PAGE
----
This is the fifth in my series of posts from my family’s trip to Italy with the St. Mary’s of the Lake Choir from Skaneateles, NY. If you’d like to check out the earlier posts, you can find them by clicking these links – PART1, PART2, PART3, PART4
The word for today, as we made the two hour journey northward from Rome to Assisi was Open. As Father Bob continued his series of talks based on these words, I had no idea the profound impact learning about St. Francis and St. Clare would have on me and how appropriate this word of the day was.
Italian Olive Tree
The scenery during this trip was beautiful. The rolling hills and mountains of central Italy, with intermittent towns nestled among them, was captivating. We saw many olive trees and we learned some interesting facts about the trees and olives of Italy.
Unlike other countries like Spain and Argentina, Italy prunes their olive trees. As a result, they yield superior olives and their trunks become very large in girth. There are trees in that are over 1,000 years old and the olive oil they produce is superior to that of other countries. It is rare to find real Italian olive oil in the U.S. I checked our containers of olive oil when we got home and, sure enough, my imported oil was from Argentina and Spain.
Our arrival in Assisi was in a bus parking lot at the bottom of a sizable hill. Assisi is a city of hills with just over 28,000 residents. It’s most famous resident and the reason that it is a destination for Catholics is St. Francis.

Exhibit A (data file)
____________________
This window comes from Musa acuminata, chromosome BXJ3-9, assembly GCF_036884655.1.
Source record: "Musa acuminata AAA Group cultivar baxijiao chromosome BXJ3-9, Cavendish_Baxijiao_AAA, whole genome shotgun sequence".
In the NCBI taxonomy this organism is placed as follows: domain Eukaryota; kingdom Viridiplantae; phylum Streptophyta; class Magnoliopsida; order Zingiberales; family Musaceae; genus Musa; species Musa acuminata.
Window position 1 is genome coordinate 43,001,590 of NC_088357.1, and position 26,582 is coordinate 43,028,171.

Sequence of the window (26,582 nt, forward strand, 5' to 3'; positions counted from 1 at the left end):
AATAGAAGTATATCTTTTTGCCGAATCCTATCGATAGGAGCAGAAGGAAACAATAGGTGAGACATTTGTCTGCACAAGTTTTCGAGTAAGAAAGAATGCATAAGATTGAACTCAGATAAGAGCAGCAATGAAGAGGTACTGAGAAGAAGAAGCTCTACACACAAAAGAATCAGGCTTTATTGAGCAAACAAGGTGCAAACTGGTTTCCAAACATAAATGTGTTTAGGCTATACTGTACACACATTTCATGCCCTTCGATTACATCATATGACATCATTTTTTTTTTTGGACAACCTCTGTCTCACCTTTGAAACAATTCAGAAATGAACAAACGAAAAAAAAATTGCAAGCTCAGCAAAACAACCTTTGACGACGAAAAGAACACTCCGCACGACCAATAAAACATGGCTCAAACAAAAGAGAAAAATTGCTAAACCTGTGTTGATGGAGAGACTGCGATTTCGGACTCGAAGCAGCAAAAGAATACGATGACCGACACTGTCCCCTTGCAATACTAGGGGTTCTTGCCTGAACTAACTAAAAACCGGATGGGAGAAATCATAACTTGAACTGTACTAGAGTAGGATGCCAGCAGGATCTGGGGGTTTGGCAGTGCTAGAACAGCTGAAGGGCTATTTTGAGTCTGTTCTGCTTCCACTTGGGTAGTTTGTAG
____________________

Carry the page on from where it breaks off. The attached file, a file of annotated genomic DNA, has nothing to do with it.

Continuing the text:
I thought I knew a bit about St. Francis, but I was surprised by the things I did not know. First of all, his name was not Francis. It was actually Giovanni di Pietro di Bernardone. He was informally named Francesco, or ‘the little Frenchman’ because of his diminutive stature and his mother’s French heritage.
His family was quite wealthy and he lived a privileged life as a young man in Assisi. It was only after a brief military career and imprisonment that Francis searched for meaning in his life and turned his back on his wealthy roots.
San Damiano Crucifix
One of the profound events that Francis reportedly experienced was a message from God through the Cross of San Damiano, which hangs in the Basilica of St. Francis in Assisi. The crucifix told him to rebuild God’s church. He took this literally, at first, repairing the local church building, but then realized it was a metaphor for rebuilding faith which was beginning to wain among the population at that period in history. Francis inspired many and this new look into his origins and history were inspirational.
We had the privilege of holding a private mass in one of the chapels in Assisi. Again, Father Bob officiated and my daughter, Lillie, and my father in law, Mike, were able to participate as altar server and lector.
Another figure we learned about in Assisi was St. Clare. She was an admirer and follower of St. Francis during his lifetime. She founded the Order of Poor Ladies, a monastic religious order for women in the Franciscan tradition, and wrote their Rule of Life, the first set of monastic guidelines known to have been written by a woman. Following her death, the order she founded was renamed in her honor as the Order of Saint Clare, commonly referred to today as the Poor Clares.
Basilica of St. Clare
Of all of the places we visited in Italy, Assisi would be a place I would choose to live. The views are breathtaking. The atmosphere is one of a simple lifestyle and the history is incredible. It was a stark contrast from the frantic activity and clash of multiple styles of architecture in Rome.